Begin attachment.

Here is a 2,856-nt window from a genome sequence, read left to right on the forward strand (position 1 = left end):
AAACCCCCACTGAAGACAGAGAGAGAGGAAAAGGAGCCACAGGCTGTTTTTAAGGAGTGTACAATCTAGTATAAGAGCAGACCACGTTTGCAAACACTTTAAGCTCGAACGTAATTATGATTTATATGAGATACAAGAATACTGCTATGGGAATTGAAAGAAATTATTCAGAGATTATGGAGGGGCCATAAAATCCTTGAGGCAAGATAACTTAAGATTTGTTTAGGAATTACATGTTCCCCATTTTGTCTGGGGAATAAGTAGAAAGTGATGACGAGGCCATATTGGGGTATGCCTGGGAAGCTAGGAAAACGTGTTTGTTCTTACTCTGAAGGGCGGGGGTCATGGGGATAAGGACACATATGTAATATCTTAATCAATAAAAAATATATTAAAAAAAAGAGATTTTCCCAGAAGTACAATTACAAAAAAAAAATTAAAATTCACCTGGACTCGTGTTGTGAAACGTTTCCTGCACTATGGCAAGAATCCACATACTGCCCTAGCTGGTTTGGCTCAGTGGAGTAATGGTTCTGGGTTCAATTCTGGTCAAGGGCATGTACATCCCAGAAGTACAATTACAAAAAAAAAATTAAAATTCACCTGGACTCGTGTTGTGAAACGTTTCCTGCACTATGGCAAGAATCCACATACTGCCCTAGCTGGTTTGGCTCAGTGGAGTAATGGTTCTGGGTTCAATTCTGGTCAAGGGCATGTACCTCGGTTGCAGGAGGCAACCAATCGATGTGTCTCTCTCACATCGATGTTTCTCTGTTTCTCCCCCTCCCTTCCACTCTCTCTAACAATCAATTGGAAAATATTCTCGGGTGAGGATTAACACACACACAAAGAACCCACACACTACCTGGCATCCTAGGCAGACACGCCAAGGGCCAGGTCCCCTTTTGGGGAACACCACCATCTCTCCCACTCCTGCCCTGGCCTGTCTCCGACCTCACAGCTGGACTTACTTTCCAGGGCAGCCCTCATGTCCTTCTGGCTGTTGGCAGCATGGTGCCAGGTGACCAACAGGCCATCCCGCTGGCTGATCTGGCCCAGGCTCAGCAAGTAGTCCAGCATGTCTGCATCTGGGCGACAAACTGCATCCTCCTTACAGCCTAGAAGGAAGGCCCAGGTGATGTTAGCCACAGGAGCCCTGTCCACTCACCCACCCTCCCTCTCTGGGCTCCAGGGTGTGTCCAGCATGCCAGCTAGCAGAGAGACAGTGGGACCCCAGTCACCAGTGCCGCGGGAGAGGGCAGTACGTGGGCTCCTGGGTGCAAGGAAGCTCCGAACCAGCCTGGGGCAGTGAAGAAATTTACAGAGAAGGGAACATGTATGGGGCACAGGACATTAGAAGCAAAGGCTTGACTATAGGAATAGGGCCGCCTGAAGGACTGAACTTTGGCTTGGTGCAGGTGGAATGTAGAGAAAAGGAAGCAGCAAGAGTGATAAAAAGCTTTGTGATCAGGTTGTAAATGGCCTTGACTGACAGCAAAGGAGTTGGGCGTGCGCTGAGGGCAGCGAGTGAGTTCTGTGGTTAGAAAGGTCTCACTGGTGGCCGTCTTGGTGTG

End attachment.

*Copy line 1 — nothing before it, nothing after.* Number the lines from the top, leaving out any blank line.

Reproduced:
Here is a 2,856-nt window from a genome sequence, read left to right on the forward strand (position 1 = left end):